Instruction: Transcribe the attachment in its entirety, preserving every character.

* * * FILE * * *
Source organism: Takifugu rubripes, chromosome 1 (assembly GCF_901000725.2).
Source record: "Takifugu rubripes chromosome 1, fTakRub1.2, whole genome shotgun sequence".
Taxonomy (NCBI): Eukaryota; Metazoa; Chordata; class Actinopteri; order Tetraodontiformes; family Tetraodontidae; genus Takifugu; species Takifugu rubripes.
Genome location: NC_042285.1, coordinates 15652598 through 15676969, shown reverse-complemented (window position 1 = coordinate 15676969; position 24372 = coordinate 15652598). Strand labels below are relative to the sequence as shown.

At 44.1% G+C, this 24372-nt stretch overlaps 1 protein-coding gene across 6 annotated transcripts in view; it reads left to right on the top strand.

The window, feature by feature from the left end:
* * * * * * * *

Source organism: Takifugu rubripes, chromosome 1 (assembly GCF_901000725.2).
Source record: "Takifugu rubripes chromosome 1, fTakRub1.2, whole genome shotgun sequence".
Taxonomy (NCBI): Eukaryota; Metazoa; Chordata; class Actinopteri; order Tetraodontiformes; family Tetraodontidae; genus Takifugu; species Takifugu rubripes.
Genome location: NC_042285.1, coordinates 15652598 through 15676969, shown reverse-complemented (window position 1 = coordinate 15676969; position 24372 = coordinate 15652598). Strand labels below are relative to the sequence as shown.

At 44.1% G+C, this 24372-nt stretch overlaps 1 protein-coding gene across 6 annotated transcripts in view; it reads left to right on the top strand.

The window, feature by feature from the left end: